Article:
Cityscape

Airs Fridays noon-1 p.m. and 10-11 p.m. (repeat)

Join Steve Potter every Friday for a discussion of local arts and cultural events.

Subscribe to our e-newsletter, The Talk Studio, to receive previews of upcoming guests, highlights from the most-talked about shows, and questions from our producers.

Cityscape is produced by Mary Edwards, Alex Heuer and Erica Smith. The show is sponsored in part by the Missouri Arts Council, the Regional Arts Commission, and the Arts and Education Council of Greater St. Louis.

In 2010, Marshall the Miracle Dog was rescued from deplorable conditions in southwest Missouri.
(Courtesy: Jay L. Kanzler)

After its world premiere at the St. Louis International Film Festival, "Marshall the Miracle Dog" is ready for another St. Louis showing.

The cast of 'Afflicted: Daughters of Salem,' from left: Taylor Seward, Emily Jackoway, Alicia Smith, Jennifer Theby-Quinn, Samantha Moyer and Jacqueline Thompson.
Courtesy of the Metro Theater Company

In the spring of 1692, a group of young girls in Massachusetts spawned a wave of hysteria after accusing others of witchcraft. The accusations led to the Salem Witch Trials and the execution of more than a dozen people, mostly women.

Beginning Friday, Metro Theater Company and the Missouri History Museum present "Afflicted: Daughters of Salem," a play about the events that led to the Salem Witch Trials.

"Cityscape" host Steve Potter talked with Julia Flood, artistic director of Metro Theater Company, and playwright, Laurie Brooks.

Clark Terry
Clark Terry's website

In April 2006, jazz trumpeter and St. Louis native Clark Terry talked to "Cityscape" host Steve Potter about his upcoming performance at the Greater St. Louis Jazz Festival.

By then, Clark was widely regarded as a legend. He was a star soloist with Count Basie's and Duke Ellington's bands, led his own big band, and was the first black man to play in "The Tonight Show" house band.

King penguins will lead the Saint Louis Zoo parade to the new penguin habitat on March 5, 2015.
Robin Winkelman / Saint Louis Zoo

They’re back! The Saint Louis Zoo’s Penguin and Puffin Coast reopens Thursday to the public.

To kick off the celebration, a parade of king and gentoo penguins will lead the way to the exhibit at 10:30 a.m. Thursday. The penguin exhibit closed in September 2013 for construction of a new polar bear exhibit that is next to the penguin habitat. The polar bear exhibit will open this summer.

Security man Steve Wilkos, played by Matt Hill, holds back the Springer studio audience in New Line Theatre's "Jerry Springer: The Opera."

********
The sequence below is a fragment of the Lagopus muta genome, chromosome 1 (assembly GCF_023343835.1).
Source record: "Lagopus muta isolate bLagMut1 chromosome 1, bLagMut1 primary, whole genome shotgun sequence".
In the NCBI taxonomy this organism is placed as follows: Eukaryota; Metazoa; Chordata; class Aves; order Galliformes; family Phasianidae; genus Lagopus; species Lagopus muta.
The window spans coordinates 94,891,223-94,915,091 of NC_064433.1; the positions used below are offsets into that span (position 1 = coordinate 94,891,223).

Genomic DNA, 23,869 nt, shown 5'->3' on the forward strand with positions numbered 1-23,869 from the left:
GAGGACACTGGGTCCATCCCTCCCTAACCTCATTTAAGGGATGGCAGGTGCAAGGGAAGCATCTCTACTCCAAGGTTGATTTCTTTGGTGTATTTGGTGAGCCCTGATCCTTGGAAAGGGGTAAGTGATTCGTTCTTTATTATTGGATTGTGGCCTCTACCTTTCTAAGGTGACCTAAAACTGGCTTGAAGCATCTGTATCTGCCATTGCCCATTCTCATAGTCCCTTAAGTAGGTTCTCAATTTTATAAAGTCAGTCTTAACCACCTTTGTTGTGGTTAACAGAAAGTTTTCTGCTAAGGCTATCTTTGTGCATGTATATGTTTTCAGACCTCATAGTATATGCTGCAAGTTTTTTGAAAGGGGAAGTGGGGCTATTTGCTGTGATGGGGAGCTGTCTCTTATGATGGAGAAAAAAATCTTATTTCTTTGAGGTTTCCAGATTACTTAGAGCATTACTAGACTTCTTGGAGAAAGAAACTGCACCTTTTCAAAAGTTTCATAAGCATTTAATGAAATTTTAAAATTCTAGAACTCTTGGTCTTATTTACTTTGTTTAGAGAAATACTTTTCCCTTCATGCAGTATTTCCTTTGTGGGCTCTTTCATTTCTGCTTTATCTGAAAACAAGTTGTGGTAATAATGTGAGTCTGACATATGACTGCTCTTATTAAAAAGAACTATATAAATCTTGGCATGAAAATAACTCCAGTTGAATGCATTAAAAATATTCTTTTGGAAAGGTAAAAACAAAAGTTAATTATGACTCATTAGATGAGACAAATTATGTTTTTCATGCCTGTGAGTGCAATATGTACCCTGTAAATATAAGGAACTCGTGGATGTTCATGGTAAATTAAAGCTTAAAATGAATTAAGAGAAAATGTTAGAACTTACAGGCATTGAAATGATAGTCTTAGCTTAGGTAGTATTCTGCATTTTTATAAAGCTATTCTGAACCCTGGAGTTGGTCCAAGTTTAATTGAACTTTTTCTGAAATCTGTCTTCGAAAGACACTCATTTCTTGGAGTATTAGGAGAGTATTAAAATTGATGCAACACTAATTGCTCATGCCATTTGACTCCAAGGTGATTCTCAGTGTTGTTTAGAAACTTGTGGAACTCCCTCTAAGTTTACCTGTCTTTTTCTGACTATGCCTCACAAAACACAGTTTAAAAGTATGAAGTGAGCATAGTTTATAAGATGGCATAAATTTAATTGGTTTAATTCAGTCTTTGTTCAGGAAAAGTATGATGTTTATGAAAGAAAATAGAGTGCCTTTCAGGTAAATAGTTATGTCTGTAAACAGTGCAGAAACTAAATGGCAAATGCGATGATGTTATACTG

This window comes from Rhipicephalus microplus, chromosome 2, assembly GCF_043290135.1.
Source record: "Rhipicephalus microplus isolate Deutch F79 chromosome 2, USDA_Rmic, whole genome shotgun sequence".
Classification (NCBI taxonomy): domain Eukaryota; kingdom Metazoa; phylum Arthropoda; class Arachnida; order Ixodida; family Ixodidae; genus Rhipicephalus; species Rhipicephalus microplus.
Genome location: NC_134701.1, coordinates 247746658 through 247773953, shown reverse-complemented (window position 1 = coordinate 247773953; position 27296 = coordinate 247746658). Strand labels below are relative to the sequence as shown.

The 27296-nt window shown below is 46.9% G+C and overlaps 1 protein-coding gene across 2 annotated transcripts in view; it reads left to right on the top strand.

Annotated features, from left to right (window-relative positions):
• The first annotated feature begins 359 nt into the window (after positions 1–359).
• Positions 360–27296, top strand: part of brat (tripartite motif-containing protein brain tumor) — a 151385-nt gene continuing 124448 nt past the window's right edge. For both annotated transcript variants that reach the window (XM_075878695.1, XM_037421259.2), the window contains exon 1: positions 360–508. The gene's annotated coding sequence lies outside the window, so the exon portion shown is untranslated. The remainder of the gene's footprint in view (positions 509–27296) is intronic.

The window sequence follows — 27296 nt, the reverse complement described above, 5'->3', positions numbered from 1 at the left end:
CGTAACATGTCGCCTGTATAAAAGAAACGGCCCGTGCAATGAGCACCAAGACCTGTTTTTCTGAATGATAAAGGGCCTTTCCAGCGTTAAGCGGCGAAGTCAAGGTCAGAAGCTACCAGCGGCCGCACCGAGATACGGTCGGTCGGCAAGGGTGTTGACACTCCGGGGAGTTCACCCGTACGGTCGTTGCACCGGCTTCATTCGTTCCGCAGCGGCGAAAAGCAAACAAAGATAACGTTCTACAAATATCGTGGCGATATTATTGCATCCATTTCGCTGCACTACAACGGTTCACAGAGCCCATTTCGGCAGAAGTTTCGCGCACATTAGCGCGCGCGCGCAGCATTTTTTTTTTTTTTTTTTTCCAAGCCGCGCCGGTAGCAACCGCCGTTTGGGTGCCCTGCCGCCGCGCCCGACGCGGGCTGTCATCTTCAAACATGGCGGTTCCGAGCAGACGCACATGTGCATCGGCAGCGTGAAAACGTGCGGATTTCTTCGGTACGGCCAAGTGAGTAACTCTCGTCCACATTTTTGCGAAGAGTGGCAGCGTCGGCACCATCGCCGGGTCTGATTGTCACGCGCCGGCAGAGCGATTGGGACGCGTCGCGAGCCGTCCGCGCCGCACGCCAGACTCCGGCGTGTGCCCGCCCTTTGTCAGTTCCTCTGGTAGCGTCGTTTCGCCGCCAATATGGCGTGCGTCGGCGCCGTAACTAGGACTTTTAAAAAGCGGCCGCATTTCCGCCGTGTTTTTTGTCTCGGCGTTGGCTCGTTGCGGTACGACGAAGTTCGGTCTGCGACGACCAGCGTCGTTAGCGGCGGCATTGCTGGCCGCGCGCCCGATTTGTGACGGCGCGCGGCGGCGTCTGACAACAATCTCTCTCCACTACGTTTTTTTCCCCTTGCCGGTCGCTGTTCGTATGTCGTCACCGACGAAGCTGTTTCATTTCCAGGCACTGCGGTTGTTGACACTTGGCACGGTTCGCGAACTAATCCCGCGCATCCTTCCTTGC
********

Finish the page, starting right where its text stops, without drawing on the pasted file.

Jill Ritter Lindberg / New Line Theater

"Jerry Springer: The Opera" is promoted as "very adult." It's so adult that we can't find a clip suitable for radio. 

"Jerry Springer: The Opera" opened in 2003 in London. The first U.S. performance was in Las Vegas in 2007. Now the New Line Theatre is bringing the opera to St. Louis in March.

Clark Terry
Facebook | with permission

St. Louis jazz trumpeter Clark Terry made his first trumpet. His neighbors quickly got tired of listening to the racket, and raised money to buy the 10-year-old a real instrument.

Terry became a legend: He was a star soloist with the Count Basie Orchestra and Duke Ellington Orchestra; he led his own big band; and he was the first black man to play in “The Tonight Show” house band. Terry died Saturday; he was 94.

Country and bluegrass artist Ricky Skaggs will perform in St. Louis on Feb. 28, 2015.
Skaggs Family Records

Ricky Skaggs started playing the mandolin in the hills of Kentucky at age 5. Fifty-five years later, he’s still in love with what he calls “old-time mountain music.”

“That real traditional thread running through the fabric of the music scene, I’ve always been drawn to that,” Skaggs told “Cityscape” guest host Jim Althoff. “I’ve always felt, too, that if that particular thread ever gets pulled out, I think the whole piece of cloth can just unravel. It’s a very important part of what we need desperately to hold on to and honor.”

George Caleb Bingham painted 'The Jolly Flatboatmen' in 1846. The oil-on-canvas painting is part of the St. Louis Art Museum's Bingham exhibit.
Courtesy of the St. Louis Art Museum

A new exhibit at the St. Louis Art Museum tackles the personal interests of a Missouri painter known for his depictions of 19th century elections and politics.

“They are the most spectacular paintings he did,” said Melissa Wolfe, the new curator of American art at the museum.

Elizabeth Futral as Alice B. Toklas and Stephanie Blythe as Gertrude Stein
Ken Howard | OTSL

Opera Theatre of St. Louis’s “27” is the work of two men obsessed.

“I burrowed myself into a hole and completely allowed the life of Gertrude Stein to wash over me and to become part of my chemistry,” “27” librettist Royce Vavrek said on “Cityscape.”

Artist Andy Long's work at Missouri Artists on Main on Main Street in Old St. Charles
Beatrice Dissett

George Caleb Bingham is regarded as one of the greatest American painters of the 19th century. The St. Louis Art Museum will open an exhibit Sunday featuring Bingham’s paintings and drawings of life along the Missouri and Mississippi rivers.

In 1975, when the St. Louis Mercantile Library was considering selling its Bingham works, Missourians came together to purchase the collection on behalf of the people of the state for $1.8 million.

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